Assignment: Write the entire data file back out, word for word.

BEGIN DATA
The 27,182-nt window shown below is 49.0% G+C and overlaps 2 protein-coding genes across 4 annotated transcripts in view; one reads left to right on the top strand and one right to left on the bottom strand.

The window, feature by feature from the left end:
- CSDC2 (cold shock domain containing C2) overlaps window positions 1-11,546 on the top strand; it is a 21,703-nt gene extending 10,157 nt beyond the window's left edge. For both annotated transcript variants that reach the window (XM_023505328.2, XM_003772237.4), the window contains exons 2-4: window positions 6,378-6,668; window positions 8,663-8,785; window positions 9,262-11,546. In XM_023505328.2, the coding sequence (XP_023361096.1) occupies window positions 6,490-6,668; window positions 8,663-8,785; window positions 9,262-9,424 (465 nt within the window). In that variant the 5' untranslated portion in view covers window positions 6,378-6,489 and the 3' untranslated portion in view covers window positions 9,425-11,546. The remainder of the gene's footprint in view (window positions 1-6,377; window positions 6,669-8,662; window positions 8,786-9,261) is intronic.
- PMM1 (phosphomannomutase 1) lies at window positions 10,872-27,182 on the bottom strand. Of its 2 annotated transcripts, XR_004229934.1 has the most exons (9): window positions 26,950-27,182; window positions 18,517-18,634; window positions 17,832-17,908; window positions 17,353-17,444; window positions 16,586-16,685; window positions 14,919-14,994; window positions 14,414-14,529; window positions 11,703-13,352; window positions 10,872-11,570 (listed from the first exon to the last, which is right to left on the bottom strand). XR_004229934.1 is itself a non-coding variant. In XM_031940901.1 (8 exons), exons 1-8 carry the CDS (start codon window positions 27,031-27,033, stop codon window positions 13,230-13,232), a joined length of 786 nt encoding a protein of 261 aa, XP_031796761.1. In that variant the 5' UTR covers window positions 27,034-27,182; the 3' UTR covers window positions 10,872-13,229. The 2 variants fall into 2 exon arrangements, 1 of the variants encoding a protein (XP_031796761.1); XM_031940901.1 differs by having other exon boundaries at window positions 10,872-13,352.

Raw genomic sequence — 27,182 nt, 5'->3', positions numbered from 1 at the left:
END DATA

The 27,182-nt window shown below is 49.0% G+C and overlaps 2 protein-coding genes across 4 annotated transcripts in view; one reads left to right on the top strand and one right to left on the bottom strand.

The window, feature by feature from the left end:
- CSDC2 (cold shock domain containing C2) overlaps window positions 1-11,546 on the top strand; it is a 21,703-nt gene extending 10,157 nt beyond the window's left edge. For both annotated transcript variants that reach the window (XM_023505328.2, XM_003772237.4), the window contains exons 2-4: window positions 6,378-6,668; window positions 8,663-8,785; window positions 9,262-11,546. In XM_023505328.2, the coding sequence (XP_023361096.1) occupies window positions 6,490-6,668; window positions 8,663-8,785; window positions 9,262-9,424 (465 nt within the window). In that variant the 5' untranslated portion in view covers window positions 6,378-6,489 and the 3' untranslated portion in view covers window positions 9,425-11,546. The remainder of the gene's footprint in view (window positions 1-6,377; window positions 6,669-8,662; window positions 8,786-9,261) is intronic.
- PMM1 (phosphomannomutase 1) lies at window positions 10,872-27,182 on the bottom strand. Of its 2 annotated transcripts, XR_004229934.1 has the most exons (9): window positions 26,950-27,182; window positions 18,517-18,634; window positions 17,832-17,908; window positions 17,353-17,444; window positions 16,586-16,685; window positions 14,919-14,994; window positions 14,414-14,529; window positions 11,703-13,352; window positions 10,872-11,570 (listed from the first exon to the last, which is right to left on the bottom strand). XR_004229934.1 is itself a non-coding variant. In XM_031940901.1 (8 exons), exons 1-8 carry the CDS (start codon window positions 27,031-27,033, stop codon window positions 13,230-13,232), a joined length of 786 nt encoding a protein of 261 aa, XP_031796761.1. In that variant the 5' UTR covers window positions 27,034-27,182; the 3' UTR covers window positions 10,872-13,229. The 2 variants fall into 2 exon arrangements, 1 of the variants encoding a protein (XP_031796761.1); XM_031940901.1 differs by having other exon boundaries at window positions 10,872-13,352.

Raw genomic sequence — 27,182 nt, 5'->3', positions numbered from 1 at the left: